Head to Head
The history of matches between the two sides is comparatively short, the first ever match being played on Boxing Day 1986 as the teams drew 2-2 in Division 2. It took until the fifth match between the sides for either side to beat the other as Birmingham ran out 2-0 winners at Elm Park in November 1989, although Reading returned the favour with their own 1-0 win at St Andrews on the final day of the 1989/90 season.
Michael Gilkes scored a last minute winner denying Blues a shot at the relatively new concept of the playoffs in the process, and I’ve heard more than one person suggest that Gilkes’s goal was one that had away supporters there that day, hoping that when he was played through on goal he missed due to the inevitable hostility that would be given by the Tilton Road faithful afterwards.
Since then the clubs have met on a further 22 occasions and it is Birmingham who lead the way on the head to head with 11 wins in total to Reading’s eight, however thanks to three heavy victories over the years at St Andrews (4-1 in 96/97, 3-0 in 97/98 and 6-1 in 14/15) Blues have scored 40% more goals than the Royals. The Birmingham win total is, of course, aided by their four wins on the spin against the Royals, a run we would all welcome coming to an end on Tuesday evening.
22 March 2008, and Reading seemed to be getting themselves back on track after a horrible first two months of the year, losing eight league matches on the spin and exiting the FA Cup in the 3rd round. Hard fought but deserved wins at Middlesbrough and at home to Manchester City in March instilled some much needed confidence, as did a highly creditable but fruitless performance at Anfield just the week before, the Royals in part losing out thanks to the only Javier Mascherano strike at Liverpool and a refereeing performance so inept and one-sided by Birmingham-born Andre Marriner that words failed to describe it.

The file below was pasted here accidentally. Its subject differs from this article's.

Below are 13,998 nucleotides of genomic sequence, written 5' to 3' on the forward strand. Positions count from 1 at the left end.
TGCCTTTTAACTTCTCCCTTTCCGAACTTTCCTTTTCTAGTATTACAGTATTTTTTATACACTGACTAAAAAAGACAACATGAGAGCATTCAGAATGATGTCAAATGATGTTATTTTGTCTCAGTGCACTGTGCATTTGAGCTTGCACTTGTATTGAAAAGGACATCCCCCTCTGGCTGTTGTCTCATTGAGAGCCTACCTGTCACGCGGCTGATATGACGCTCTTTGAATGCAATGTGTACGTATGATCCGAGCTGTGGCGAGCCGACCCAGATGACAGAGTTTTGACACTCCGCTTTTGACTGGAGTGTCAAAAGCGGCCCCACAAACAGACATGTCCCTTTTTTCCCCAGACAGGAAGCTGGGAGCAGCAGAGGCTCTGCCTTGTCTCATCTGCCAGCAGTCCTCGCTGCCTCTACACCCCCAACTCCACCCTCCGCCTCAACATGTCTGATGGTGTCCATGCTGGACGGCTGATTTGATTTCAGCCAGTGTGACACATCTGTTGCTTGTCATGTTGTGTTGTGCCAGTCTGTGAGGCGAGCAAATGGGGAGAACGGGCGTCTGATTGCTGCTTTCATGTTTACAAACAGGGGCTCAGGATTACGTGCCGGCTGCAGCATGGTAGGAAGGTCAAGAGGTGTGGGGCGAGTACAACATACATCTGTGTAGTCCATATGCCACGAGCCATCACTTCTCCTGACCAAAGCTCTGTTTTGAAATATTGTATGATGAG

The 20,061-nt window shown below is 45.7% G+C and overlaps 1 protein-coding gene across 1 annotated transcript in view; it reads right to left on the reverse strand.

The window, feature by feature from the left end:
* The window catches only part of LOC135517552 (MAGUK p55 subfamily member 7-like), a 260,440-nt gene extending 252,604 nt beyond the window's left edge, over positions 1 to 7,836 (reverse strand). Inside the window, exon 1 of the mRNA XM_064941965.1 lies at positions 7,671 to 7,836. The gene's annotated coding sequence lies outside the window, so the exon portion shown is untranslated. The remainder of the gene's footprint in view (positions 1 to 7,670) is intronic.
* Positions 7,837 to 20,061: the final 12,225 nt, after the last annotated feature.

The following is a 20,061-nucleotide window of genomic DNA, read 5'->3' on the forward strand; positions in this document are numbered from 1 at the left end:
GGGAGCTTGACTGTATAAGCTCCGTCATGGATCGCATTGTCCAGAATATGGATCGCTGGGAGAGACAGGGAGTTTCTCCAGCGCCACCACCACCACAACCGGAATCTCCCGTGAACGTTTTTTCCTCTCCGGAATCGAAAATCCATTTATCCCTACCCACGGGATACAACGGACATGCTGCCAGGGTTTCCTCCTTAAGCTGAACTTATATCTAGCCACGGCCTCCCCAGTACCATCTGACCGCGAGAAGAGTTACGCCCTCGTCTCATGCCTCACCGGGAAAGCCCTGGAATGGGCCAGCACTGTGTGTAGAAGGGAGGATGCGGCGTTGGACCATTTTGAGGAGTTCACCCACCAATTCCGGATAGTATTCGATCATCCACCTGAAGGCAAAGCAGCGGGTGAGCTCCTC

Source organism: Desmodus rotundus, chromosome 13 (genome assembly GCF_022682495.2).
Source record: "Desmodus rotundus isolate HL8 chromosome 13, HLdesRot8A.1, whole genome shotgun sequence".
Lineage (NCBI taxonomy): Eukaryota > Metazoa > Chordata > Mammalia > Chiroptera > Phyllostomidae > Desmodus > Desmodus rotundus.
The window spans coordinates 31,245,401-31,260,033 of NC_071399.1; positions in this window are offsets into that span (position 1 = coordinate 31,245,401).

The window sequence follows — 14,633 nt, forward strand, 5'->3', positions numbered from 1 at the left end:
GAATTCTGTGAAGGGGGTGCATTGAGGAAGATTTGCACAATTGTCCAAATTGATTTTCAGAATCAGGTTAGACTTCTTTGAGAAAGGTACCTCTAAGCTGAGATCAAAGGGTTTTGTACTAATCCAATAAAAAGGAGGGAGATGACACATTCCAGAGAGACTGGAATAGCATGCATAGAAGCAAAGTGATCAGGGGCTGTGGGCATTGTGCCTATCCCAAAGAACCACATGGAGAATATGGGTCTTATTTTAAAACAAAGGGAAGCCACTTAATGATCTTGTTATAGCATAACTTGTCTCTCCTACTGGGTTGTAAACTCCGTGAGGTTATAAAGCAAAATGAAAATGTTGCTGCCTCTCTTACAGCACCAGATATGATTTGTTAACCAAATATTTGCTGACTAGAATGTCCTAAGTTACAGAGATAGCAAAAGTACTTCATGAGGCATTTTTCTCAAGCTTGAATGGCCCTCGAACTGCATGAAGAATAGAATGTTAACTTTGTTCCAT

Birmingham can consider themselves somewhat unlucky to have not walked away with at least a point from this game having played a full part in a highly charged but enjoyable match. Neither side played poorly at all and created good opportunities to score but it is an age old cliché that the margins are small at the very top level, and were it not for two momentary lapses in concentration from Radhi Jaidi Birmingham could well have gained something from the day.
As it was, after a fast, frenetic start which resulted in little control of proceedings by either side, it was Blues that created the first chance as Gary McSheffrey pulled wide when well placed, but from then on the majority of the first half was Reading’s as firstly Kevin Doyle missed from point blank range, Stephen Hunt hit the bar with a 25 yard drive before John Oster’s inswinging free kick found Andre Bikey attacking the ball completely unmarked on the six yard line. Bikey’s glancing header fell inside the far post and it was 1-0 Reading. Before half time though, Blues gained a foothold in seeking the equaliser and after a McSheffrey mishit cross nearly deceived Marcus Hahnemann Mikael Forsell found himself unmarked from the resulting corner and should have punished the slack defending. Half time came, and it signalled a shift in momentum for the second half.
In such a tight game it was to be expected that Birmingham would look to press Reading after half time, and it was up to Reading to hold the back line steady and not give anything silly away. Birmingham did indeed look to pressurise, and while they didnt create too many chances they did equalise with a finely worked goal from Mauro Zarate. The Argentine had a good first half causing Reading plenty of problems with his probing runs from midfield but ironically, with Reading having handled his threat far better in the second half, it was Zarate who popped up to divert a Forsell cross into the net on 65 minutes. Forsell himself had shown great strength and ball control to set the chance up under heavy pressure from Ivar Ingimarsson.
From then on it was anyone’s game as Birmingham looked to capitalise on their extra momentum while Reading tried to find their foothold in the game once more. To Reading’s credit they didn’t panic, and despite Stephen Hunt wasting a succession of corners it was Shane Long who won the decisive decision from referee Mike Riley on the inside right channel. Nicky Shorey it was who stepped up to whip in a typically well flighted free kick onto the head of Bikey again who had stolen a march on Jaidi again and stooped to steer the ball home with just 10 minutes to play.